At any time within 60 days of the filing of such proposed rule change, the Commission summarily may temporarily suspend such rule change if it appears to the Commission that such action is necessary or appropriate in the public interest, for the protection of investors, or otherwise in furtherance of the purposes of the Act. If the Commission takes such action, the Commission shall institute proceedings under Section 19(b)(2)(B)  of the Act to determine whether the proposed rule change should be approved or disapproved.
IV. Solicitation of Comments
Interested persons are invited to submit written data, views, and arguments concerning the foregoing, including whether the proposed rule change is consistent with the Act. Comments may be submitted by any of the following methods:
- Use the Commission's Internet comment form (http://www.sec.gov/rules/sro.shtml); or
- Send an email to email@example.com. Please include File Number SR-NYSEMKT-2014-74 on the subject line.
- Send paper comments in triplicate to Secretary, Securities and Exchange Commission, 100 F Street NE., Washington, DC 20549-1090.
All submissions should refer to File Number SR-NYSEMKT-2014-74. This file number should be included on the subject line if email is used. To help the Commission process and review your comments more efficiently, please use only one method. The Commission will post all comments on the Commission's Internet Web site (http://www.sec.gov/rules/sro.shtml). Copies of the submission, all subsequent amendments, all written statements with respect to the proposed rule change that are filed with the Commission, and all written communications relating to the proposed rule change between the Commission and any person, other than those that may be withheld from the public in accordance with the provisions of 5 U.S.C. 552, will be available for Web site viewing and printing in the Commission's Public Reference Section, 100 F Street NE., Washington, DC 20549-1090, on official business days between the hours of 10:00 a.m. and 3:00 p.m. Copies of the filing will also be available for inspection and copying at the NYSE's principal office and on its Internet Web site at www.nyse.com. All comments received will be posted without change; the Commission does not edit personal identifying information from submissions. You should submit only information that you wish to make available publicly. All submissions should refer to File Number SR-NYSEMKT-2014-74 and should be submitted on or before October 6, 2014.Start Signature
For the Commission, by the Division of Trading and Markets, pursuant to delegated authority.19
Kevin M. O'Neill,
4. See Rule 107C—Equities. See also Securities Exchange Act Release No. 67347 (July 3, 2012), 77 FR 40673 (July 10, 2012) (SR-NYSEAmex-2011-84).Back to Citation
5. RMO is defined in Rule 107C(a)(2)—Equities as a member organization (or a division thereof) that has been approved by the Exchange under Rule 107C—Equities to submit Retail Orders.Back to Citation
6. See 17 CFR 242.600(b)(57). RLP is defined in Rule 107C(a)(1)—Equities as a member organization that is approved by the Exchange to act as such and that is required to submit RPIs in accordance with Rule 107C—Equities. RPI is defined in Rule 107C(a)(4)—Equities and consists of non-displayed interest in Exchange-traded securities that is priced better than the PBBO by at least $0.001 and that is identified as such.Back to Citation
7. Retail Orders are otherwise charged according to standard fees applicable to non-Retail Orders if executed against the Book.Back to Citation
8. The Exchange would continue to charge an RMO according to standard fee applicable to non-Retail Orders for a Retail Order that executes against the Book.Back to Citation
9. In the Exhibit 5 for SR-NYSEMKT-2014-43, the Exchange inadvertently omitted ellipses immediately above new text in the Price List with the heading “Transaction Fees and Credit For ETPs Traded Pursuant to Unlisted Trading Privileges.” Ellipses would have indicated that the Retail Liquidity Program pricing table that appeared immediately above that new text was unchanged and part of the newly designated section for non-ETPs traded UTP. Due to the missing ellipses, the Price List was posted on the Exchange's Web site in May 2014 with that particular Retail Liquidity Program pricing table removed. The Exchange did not intend this result and has billed non-ETPs traded UTP in accordance with that Retail Liquidity Program pricing table, which is the same pricing as listed and ETP securities. The attached Exhibit 5 corrects the omission and reflects that Retail Liquidity Program pricing table for non-ETPs traded UTP as existing text.Back to Citation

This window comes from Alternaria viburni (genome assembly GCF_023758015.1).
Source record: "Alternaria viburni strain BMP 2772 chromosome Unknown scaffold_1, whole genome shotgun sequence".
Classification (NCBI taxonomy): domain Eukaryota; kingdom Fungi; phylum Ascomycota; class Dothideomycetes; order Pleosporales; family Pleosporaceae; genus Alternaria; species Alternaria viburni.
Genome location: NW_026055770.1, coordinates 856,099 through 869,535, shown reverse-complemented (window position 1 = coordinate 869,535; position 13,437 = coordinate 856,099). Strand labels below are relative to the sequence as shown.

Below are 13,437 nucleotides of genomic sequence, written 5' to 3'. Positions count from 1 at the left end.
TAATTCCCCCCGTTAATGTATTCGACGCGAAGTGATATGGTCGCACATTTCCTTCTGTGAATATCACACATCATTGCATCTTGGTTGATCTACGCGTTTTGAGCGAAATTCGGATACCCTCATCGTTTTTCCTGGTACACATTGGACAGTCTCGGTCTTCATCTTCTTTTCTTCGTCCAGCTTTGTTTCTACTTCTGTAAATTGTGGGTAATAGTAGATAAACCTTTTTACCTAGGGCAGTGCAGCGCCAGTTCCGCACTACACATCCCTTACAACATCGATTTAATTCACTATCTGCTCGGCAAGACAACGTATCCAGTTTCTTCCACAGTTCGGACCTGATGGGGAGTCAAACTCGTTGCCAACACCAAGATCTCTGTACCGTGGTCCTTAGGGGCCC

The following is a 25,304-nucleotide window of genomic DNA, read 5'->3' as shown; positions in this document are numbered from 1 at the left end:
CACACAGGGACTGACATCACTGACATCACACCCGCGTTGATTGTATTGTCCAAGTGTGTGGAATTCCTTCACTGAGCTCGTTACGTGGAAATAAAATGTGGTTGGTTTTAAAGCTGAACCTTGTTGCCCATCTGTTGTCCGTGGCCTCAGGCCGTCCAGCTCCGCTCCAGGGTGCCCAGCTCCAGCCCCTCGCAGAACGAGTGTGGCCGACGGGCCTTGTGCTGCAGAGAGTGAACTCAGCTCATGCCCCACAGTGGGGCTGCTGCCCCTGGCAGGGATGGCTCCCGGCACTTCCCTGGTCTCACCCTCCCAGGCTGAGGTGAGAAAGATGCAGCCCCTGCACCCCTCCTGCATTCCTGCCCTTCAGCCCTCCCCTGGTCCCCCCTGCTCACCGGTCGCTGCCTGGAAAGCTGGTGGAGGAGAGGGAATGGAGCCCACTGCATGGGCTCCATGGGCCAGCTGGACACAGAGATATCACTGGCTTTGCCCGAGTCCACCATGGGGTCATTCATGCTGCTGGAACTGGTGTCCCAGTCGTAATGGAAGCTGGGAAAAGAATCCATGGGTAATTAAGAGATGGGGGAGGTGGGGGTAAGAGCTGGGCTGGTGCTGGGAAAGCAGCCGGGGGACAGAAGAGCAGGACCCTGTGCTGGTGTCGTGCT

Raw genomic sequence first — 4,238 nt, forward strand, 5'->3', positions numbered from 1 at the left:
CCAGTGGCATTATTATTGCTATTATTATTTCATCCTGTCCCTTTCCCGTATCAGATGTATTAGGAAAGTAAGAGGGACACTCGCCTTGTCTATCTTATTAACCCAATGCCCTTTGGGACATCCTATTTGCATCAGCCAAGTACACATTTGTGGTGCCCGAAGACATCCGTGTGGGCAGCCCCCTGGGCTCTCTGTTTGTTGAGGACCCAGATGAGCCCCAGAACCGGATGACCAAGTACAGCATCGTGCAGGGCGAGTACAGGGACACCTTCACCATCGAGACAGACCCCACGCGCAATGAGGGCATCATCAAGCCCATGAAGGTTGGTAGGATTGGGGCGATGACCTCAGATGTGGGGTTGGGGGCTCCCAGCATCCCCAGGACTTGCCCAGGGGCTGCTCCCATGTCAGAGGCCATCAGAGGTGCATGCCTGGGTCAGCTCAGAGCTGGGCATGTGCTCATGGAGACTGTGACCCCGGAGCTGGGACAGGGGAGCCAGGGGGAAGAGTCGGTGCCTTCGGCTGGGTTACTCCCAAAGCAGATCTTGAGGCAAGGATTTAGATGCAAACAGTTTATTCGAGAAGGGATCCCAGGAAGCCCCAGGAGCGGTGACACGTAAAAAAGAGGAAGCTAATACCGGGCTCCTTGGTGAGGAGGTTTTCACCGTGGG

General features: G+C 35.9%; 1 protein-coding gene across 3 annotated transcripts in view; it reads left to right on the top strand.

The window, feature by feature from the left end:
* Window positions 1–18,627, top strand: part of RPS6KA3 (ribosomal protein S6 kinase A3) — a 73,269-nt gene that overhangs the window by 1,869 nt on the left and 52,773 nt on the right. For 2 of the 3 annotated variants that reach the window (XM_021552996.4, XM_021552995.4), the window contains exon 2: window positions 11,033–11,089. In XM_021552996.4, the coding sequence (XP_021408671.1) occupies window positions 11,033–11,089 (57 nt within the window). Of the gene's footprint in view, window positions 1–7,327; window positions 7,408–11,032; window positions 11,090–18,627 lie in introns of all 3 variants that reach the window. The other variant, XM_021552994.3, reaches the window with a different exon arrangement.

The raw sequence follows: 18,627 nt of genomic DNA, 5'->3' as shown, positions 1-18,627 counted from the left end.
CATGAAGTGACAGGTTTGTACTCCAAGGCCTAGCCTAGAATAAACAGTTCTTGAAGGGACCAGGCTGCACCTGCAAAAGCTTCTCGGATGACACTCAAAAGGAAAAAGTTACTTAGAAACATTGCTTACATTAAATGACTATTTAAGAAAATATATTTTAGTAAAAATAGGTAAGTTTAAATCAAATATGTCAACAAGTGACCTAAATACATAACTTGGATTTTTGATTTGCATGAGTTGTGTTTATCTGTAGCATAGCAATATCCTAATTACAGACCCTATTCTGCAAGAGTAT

12. See Securities Exchange Act Release No. 67609 (August 7, 2012), 77 FR 48193 (August 13, 2012) (SR-NYSEMKT-2012-35).Back to Citation
13. A Retail Order is an Immediate or Cancel Order. See Rule 107C(a)(3)—Equities. See also Rule 107C(k)—Equities for a description of the manner in which a member or member organization may designate how a Retail Order will interact with available contra-side interest.Back to Citation
14. See Concept Release on Equity Market Structure, Securities Exchange Act Release No. 61358 (January 14, 2010), 75 FR 3594 (January 21, 2010) (“Concept Release”) (noting that dark pools and internalizing broker-dealers executed approximately 25.4% of share volume in September 2009). See also Mary Jo White, Focusing on Fundamentals: The Path to Address Equity Market Structure (Speech at the Security Traders Association 80th Annual Market Structure Conference, Oct. 2, 2013) (available on the Commission's Web site) (“White Speech”); Mary L. Schapiro, Strengthening Our Equity Market Structure (Speech at the Economic Club of New York, Sept. 7, 2010) (available on the Commission's Web site) (“Schapiro Speech”). In her speech, Chair White noted a steadily increasing percentage of trading that occurs in “dark” venues, which appear to execute more than half of the orders of long-term investors. Similarly, in her speech, only three years earlier, Chair Schapiro noted that nearly 30 percent of volume in U.S.-listed equities was executed in venues that do not display their liquidity or make it generally available to the public and the percentage was increasing nearly every month.Back to Citation
[FR Doc. 2014-21865 Filed 9-12-14; 8:45 am]
BILLING CODE 8011-01-P